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Hunted: The Demon’s Forge Review

15 Jun 2011  by   Paul Younger

I’ve spent a fair amount of time wondering why Hunted: The Demon’s Forge is called Hunted: The Demon’s Forge. I mean, the titular demon’s forge only turns up in the game’s closing act, and even then it’s meant purely as an analogy which you’ll miss if you’re not paying attention to the incidental dialogue.
As for the “hunted” part… well, our pair of protagonists (stoic, grumpy, and long-suffering warrior-type Caddoc, and elven psychopath E’lara) spend most of the game – when they’re not being snarky at each other – tracking a slave train. They’re not really “hunting” it, though, nor are they being hunted. They’re not even hunting the game’s villain, as they’re mercenaries hired to rescue a particular slave. I suppose “Tracking: An Analogy” doesn’t look quite so good on boxes, though. Doesn’t have quite the same amount of gravitas.

The reason I’ve been wondering this is because Hunted: The Demon’s Forge gives you plenty of time to space out and think about things. That’s not to say it’s dull – every time you fire it up, the first half-hour of play is an enjoyable rollercoaster as you wander brown ruins, green-brown forests, and more brown ruins, while shooting or hacking away at typical fantasy enemies. You have fun.
Then, somewhere along the way, the sheer repetition flicks a switch in your head and suddenly you’re playing on autopilot. Run forward. Shoot some Wargar. Shoot some more Wargar. Shoot some spiders. Duck behind cover. Shoot some more Wargar. Walk forward. Be snarky at Caddoc. Shoot some Wargar.
If you stop playing at this point and come back later, the next half-hour of play will once again be enjoyable. It’s weird.

The concept itself is also a little weird, admittedly. Hunted aims to combine Gears of War-esque cover shooting with hack-’n’-slash action, all in a dark fantasy world. Because these two gameplay elements are fairly disparate, we have two protagonists you can swap between at regular waypoints, whether in single-player or co-op.
E’lara is the ranged expert, ostensibly meant to sit behind cover and fire arrows at distant targets. Caddoc is the melee beast, designed to wade into combat and crack heads with swords, axes, clubs, and anything else that has a bit of weight and is made of metal. Neither are exclusively restricted to these particular styles – E’lara has a short sword and shield for close-range action, while Caddoc has a slow-firing crossbow for ranged targets – but each does far more damage with their intended weapons.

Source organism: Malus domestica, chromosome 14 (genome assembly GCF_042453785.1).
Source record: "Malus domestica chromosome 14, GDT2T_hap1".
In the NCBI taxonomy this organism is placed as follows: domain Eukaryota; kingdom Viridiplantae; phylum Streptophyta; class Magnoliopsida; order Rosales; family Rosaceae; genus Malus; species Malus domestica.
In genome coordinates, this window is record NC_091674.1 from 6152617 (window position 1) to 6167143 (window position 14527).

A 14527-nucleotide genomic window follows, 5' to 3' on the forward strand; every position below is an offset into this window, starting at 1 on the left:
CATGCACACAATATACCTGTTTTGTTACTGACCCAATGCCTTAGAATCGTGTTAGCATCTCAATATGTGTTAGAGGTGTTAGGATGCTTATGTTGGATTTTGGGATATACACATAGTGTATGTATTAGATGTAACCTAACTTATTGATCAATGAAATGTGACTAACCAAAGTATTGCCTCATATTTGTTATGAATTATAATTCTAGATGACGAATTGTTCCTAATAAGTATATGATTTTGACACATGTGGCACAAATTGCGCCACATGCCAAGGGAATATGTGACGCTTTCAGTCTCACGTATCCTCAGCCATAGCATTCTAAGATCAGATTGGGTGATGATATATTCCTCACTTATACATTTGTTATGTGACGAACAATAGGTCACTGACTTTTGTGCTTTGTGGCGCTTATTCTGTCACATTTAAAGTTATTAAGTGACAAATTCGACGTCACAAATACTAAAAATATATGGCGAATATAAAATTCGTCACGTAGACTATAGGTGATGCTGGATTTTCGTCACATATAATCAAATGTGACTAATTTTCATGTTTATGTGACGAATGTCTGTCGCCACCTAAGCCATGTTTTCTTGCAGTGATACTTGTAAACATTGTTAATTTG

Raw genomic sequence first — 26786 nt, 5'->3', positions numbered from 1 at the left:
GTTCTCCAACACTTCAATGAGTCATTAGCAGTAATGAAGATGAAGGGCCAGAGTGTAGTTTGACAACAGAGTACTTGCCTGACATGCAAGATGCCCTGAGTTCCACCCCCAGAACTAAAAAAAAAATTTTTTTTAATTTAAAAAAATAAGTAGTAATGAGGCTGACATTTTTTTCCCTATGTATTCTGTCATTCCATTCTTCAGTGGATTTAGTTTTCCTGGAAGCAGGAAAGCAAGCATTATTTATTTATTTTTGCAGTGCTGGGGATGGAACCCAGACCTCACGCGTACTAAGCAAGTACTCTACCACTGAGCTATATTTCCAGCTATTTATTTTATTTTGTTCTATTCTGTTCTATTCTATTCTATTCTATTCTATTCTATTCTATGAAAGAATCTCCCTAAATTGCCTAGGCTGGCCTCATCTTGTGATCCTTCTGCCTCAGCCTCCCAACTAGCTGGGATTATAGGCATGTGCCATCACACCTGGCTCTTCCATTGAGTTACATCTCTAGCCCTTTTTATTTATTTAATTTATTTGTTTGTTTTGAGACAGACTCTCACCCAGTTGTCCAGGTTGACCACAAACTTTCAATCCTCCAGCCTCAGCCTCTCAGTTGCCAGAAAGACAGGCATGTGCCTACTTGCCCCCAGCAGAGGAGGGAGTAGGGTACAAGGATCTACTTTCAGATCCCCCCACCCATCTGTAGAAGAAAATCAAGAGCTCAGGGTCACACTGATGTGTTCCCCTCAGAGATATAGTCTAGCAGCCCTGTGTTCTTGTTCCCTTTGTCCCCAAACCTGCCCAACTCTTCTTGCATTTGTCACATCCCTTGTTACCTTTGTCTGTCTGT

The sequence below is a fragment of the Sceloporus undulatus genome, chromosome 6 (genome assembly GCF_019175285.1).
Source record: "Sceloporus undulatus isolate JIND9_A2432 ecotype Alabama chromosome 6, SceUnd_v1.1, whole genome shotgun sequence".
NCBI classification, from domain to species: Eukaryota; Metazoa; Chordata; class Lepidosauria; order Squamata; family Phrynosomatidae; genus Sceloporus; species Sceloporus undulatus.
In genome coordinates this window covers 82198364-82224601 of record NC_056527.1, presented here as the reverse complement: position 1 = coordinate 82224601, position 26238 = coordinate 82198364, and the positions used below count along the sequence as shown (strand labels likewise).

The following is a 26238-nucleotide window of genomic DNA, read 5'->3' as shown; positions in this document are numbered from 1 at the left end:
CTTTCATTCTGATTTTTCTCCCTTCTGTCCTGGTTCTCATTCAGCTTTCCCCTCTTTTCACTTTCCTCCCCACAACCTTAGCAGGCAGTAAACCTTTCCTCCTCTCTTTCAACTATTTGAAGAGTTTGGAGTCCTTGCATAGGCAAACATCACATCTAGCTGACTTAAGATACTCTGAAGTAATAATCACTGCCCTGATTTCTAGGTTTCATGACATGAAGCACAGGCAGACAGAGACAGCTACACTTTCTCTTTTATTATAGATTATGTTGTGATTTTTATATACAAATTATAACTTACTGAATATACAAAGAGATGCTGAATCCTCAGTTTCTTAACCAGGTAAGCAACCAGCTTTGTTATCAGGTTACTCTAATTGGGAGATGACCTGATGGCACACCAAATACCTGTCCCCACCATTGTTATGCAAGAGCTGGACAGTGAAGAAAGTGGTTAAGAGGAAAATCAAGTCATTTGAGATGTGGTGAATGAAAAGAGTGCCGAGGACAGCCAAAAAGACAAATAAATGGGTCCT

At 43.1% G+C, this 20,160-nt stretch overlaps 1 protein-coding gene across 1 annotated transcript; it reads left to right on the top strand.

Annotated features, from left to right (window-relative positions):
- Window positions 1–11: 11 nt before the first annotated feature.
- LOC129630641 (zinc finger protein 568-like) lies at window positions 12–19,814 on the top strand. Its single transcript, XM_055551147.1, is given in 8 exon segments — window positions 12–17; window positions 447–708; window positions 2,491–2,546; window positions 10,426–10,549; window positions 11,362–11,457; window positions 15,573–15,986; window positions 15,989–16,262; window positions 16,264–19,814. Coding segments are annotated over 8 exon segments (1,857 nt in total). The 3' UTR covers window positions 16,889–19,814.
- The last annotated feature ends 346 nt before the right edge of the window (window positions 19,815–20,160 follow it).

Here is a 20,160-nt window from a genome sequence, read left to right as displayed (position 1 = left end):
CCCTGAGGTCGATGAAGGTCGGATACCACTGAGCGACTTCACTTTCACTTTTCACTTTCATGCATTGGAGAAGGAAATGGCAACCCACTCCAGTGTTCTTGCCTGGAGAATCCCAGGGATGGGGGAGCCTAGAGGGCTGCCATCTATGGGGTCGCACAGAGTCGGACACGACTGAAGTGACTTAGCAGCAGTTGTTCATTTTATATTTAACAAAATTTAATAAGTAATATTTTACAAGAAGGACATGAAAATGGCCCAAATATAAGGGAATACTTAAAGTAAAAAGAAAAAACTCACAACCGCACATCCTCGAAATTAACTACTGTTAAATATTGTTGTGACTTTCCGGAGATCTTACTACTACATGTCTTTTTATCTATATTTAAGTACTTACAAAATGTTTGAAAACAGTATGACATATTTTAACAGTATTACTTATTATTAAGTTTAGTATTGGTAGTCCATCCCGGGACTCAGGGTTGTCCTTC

Their individual abilities tie into this, too. It’s most definitely asymmetrical co-op, with an emphasis on “co-op”: E’lara has arrows that can explode, freeze enemies, or shatter shields, while Caddoc can go into a berserker rage, charge at distant targets, and perform a point-blank area-of-effect “stun” which lifts enemies into the air. These abilities complement the other player nicely; Caddoc can shatter frozen enemies, while those floating in the air are fodder for E’lara’s arrows, with each getting a nice damage boost against afflicted enemies. Likewise, Caddoc can go toe-to-toe with shielded enemies while E’lara runs behind and shoots at them where they’re weak. Each player can also buff the other with spells to massively increase their damage.

This is the idea, anyway, although it doesn’t always work that well. To prevent too much reliance on each other (and, presumably, to prevent the game from getting too difficult when working with an incompetent ally) there are no obstacles that are particularly insurmountable by yourself, and indeed, the game’s arena-like nature (enemies tend to spawn all around you, so E’lara can’t just hide in the back) means that you’re often fending off different groups of enemies. Caddoc might take the left, while E’lara takes the right. This does not pose many problems, and quite frankly it’s one of the things that makes the game so repetitive. You don’t have to think or co-operate except in the toughest of encounters – you just need to keep firing or slashing, and maybe throw a buff or resurrection vial at the other player if they get overwhelmed. Indeed, the game becomes much easier for E’lara players once you realise that you really don’t need to take cover – circle-strafing and firing without bothering to use fine aim works marvellously.